In U.S. Pat. No. 4,608,344 to Carter, et al., an optical waveguide is employed as the TIR element. In one variation, multiple binding sites are arranged on the waveguide in specific lines or grids to create a diffraction grating pattern of scattered light. By then looking at only specific orders of scattered light, this techniques minimizes the scattering caused by surface imperfections and/or impurities such as dust particles. (see FIG. 14 and columns 17-19).
Practical use of the Carter and STIR devices is severely limited by the serious background scattering from particles in solution. This background limits the sensitivity of detection of bound particles associated with analyte. The poor performance was compensated by sophisticated electronics and optics that could discriminate the small amount of signal over the high background levels. Electronic and optic complexity result in very expensive systems.
Finally, U.S. Pat. No. 5,192,502 to Attridge, et al., teaches a device comprising parallel plates defining a cavity for receiving a sample fluid. One plate serves as a waveguide and the other is coated with a layer of a light absorbing material.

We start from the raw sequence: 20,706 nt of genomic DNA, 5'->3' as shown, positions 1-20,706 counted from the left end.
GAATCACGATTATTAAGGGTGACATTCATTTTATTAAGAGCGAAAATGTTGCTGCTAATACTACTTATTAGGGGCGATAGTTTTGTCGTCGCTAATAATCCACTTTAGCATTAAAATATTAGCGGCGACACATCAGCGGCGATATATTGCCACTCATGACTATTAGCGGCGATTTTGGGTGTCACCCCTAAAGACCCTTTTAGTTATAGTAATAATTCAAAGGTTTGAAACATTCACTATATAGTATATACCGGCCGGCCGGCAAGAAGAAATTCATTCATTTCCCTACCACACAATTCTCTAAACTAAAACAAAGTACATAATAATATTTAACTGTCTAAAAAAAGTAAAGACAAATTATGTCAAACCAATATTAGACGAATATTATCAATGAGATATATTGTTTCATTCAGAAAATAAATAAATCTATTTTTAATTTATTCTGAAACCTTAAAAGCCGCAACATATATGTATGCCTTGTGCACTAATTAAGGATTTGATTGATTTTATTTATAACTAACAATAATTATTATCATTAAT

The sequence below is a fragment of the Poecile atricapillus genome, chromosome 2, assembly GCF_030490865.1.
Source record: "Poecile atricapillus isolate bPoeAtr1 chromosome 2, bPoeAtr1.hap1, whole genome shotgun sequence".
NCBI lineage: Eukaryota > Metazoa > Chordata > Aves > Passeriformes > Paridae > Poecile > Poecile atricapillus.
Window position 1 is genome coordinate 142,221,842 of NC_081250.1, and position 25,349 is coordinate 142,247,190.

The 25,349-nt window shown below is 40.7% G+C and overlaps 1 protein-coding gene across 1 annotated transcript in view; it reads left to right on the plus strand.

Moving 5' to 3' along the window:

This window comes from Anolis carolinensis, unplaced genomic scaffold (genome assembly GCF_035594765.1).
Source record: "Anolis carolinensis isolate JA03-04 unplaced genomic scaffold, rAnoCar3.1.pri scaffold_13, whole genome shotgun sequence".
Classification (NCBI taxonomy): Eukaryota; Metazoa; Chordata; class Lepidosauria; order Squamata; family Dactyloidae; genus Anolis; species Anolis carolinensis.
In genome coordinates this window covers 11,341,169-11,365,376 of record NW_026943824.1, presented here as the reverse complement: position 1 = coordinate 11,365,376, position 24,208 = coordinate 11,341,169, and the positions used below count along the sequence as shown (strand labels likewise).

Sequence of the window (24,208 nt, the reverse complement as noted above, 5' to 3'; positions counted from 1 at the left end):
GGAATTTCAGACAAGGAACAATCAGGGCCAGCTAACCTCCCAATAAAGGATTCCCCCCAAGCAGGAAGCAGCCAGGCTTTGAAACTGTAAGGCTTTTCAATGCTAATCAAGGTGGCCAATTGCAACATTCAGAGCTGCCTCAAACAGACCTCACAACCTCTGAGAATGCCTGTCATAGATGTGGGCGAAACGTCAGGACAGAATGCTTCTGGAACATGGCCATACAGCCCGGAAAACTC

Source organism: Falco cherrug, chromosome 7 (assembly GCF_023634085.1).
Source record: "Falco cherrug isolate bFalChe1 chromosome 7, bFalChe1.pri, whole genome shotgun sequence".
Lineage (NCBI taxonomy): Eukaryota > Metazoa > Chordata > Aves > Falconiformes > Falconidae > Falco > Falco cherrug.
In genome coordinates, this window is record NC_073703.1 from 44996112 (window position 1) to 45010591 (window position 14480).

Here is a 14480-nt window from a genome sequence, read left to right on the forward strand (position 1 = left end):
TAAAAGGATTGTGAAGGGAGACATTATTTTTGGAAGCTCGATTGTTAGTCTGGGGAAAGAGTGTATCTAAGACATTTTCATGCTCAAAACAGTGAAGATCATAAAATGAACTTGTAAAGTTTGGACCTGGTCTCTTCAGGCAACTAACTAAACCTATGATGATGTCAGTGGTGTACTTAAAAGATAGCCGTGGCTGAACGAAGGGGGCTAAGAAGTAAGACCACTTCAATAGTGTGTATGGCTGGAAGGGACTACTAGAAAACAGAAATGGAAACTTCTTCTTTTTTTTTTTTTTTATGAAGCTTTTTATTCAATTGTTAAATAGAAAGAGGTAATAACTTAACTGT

Other background art of interest include the disclosure of Drmanac, et al. U.S. Pat. No. 5,202,231 which describes a new technique for the generation of nucleic acid sequence information known as sequencing by hybridization (SBH). According to this technique, a solid phase containing bound thereto an array of oligonucleotides of known sequence is allowed to hybridize with labeled DNA from a sample. Thus, a single hybridization experiment allows examination of a large number of different sites on a DNA molecule. Diagnosis of several human genetic conditions such as Duchenne muscular dystrophy or cystic fibrosis will likely require the resolving power of an SBH type system to determine the mutation associated with the disease state in an accurate and cost effective manner. One particular implementation of the SBH method uses a large number of oligonucleotides immobilized in a high density two dimensional array. Such a device has been called a "DNA chip" analogous to the high density circuits produced by the electronics industry. A sample of unknown DNA is applied to the chip and the pattern of hybridization determined and analyzed to obtain sequence information. WO 92/10588 and WO 92/10092 (Affymax Technologies N.V.) contain similar disclosures, as well as a photolithographic method for manufacturing such chips.